A sturdy stool is useful around the house for reaching high shelves or cupboards and can also do duty as a footrest or kid’s seat.
This walnut stool stands just over 300mm high with a 255 x 355mm top made from two 115 x 19mm boards.
The top is secured to a base of curved intersecting legs made from 140 x 19mm timber boards.
TIP The leg pieces don’t intersect at 90º so the notches are slanted at 15º off square and cut with a pull saw.
Choosing the material
The rich grain of the walnut, from specialist timber suppliers, gives this stool a classic look. Rock maple is used for the trim and to make 10mm plugs to hide the screw holes on the top.
To keep the budget down, use meranti or maple for the stool and a strip of pine for the trim and plugs.
When edge-gluing the top boards, select grain patterns that work well together to help hide the joint.
Using a plug cutter
To conceal the screw heads in the stool top, use a plug cutter to make four 10mm diameter plugs from an offcut of contrasting maple or pine.
A plug cutter is a barrel-shaped drill bit with a sharp leading edge that cuts a ring shape into timber, leaving the central core intact.
Make the plugs using a low speed and holding the drill firmly as the lack of a centring point gives the bita tendency to kick away from the intended drilling location.
A plug cutter is a barrel-shaped drill bit with a sharp leading edge that cuts a ring shape into timber, leaving the central core intact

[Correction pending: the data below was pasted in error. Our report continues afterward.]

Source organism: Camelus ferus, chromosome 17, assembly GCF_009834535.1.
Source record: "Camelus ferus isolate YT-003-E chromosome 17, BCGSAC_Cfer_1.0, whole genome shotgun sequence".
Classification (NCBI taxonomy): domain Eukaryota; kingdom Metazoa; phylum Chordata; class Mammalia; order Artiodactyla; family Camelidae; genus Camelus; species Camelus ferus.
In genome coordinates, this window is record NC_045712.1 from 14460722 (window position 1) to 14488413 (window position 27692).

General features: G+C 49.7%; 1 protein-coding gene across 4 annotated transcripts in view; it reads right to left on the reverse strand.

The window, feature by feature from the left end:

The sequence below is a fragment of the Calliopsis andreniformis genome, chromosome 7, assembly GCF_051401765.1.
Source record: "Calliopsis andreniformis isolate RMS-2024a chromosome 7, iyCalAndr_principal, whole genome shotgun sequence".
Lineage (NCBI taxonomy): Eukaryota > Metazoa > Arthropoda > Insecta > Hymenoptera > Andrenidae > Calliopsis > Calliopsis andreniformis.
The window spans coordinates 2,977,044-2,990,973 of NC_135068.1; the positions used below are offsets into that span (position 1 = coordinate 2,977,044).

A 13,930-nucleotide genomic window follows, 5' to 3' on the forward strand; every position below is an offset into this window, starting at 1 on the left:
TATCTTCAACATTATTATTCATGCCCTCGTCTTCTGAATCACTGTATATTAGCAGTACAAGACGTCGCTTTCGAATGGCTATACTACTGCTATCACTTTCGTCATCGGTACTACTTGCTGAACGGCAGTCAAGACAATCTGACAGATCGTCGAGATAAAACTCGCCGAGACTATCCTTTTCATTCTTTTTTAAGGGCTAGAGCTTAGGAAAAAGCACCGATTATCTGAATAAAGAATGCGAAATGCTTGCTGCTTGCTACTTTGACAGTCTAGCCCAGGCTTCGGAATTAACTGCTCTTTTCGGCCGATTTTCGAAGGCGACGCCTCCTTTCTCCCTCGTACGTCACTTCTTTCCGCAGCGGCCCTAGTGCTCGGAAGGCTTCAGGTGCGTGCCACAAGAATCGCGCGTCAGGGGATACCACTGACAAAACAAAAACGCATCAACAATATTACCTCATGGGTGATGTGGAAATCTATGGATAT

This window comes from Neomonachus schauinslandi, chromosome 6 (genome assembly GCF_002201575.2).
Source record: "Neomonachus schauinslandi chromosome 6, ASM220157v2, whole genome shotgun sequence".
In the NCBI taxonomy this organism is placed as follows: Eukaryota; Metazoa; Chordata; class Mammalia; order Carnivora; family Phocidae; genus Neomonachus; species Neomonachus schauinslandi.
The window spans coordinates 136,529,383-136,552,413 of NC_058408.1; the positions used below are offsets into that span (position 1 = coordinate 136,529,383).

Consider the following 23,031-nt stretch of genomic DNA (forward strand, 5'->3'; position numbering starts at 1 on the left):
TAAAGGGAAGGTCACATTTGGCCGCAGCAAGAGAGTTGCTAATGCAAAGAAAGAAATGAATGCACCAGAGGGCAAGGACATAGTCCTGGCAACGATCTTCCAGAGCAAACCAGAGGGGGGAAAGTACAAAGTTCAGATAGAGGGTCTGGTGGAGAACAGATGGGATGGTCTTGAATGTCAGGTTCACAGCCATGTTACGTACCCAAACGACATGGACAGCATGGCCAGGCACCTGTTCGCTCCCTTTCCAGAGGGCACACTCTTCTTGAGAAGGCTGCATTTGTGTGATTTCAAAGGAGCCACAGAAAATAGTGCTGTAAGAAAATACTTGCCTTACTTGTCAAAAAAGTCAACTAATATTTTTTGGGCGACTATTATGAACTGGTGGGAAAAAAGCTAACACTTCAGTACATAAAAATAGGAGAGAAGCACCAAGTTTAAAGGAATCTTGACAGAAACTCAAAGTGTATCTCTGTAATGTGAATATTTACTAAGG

Assembling the stool
Once all the pieces have been made it's time to assemble the stool. To make a trammel, drill a pencil hole in a 300mm timber strip, positioning a screw 202mm from the centre of the pencil hole to act as a pivot. Position the screw point on an offcut to draw the leg arcs.
After cutting the notches, clean out the waste with a chisel then turn over the stool top to test-fit the leg assembly, marking around it.
Drill 2mm pilot holes 20mm from the leg ends and four in the stool top enlarging the first 10mm with a 10mm drill bit. Secure the top to the legs with PVA adhesive and 50mm x 8g screws.
Cover the screw heads with plugs, sand all over with 180 grit abrasive paper then spray with a clear lacquer.
Make a timber stool
Join two boards for the top and legs, applying PVA adhesive to edge glue them and clamping until dry. Cut 12mm wide timber along the grain for the trim and feet using a circular saw with a rip fence, attach with adhesive and use tape to hold them until dry.
Mark a centreline on the legs, measuring 255mm either side to mark 75º using a protractor. Mark the leg arcs using a trammel positioned on an offcut then cut out with a jigsaw, cutting the angles with a circular saw.
Mark a 70 x 19mm notch on each leg and make a guide block from scrap timber, cutting along the grain using a circular saw with the blade tilted to 15º then clamping it to the legs. Use the block as a guide to cut the notches at the correct angle with a pull saw.
Follow the labelled diagram to build the timber step stool. It has the name of all the parts and the measurements to help you cut the components and assemble the workbench.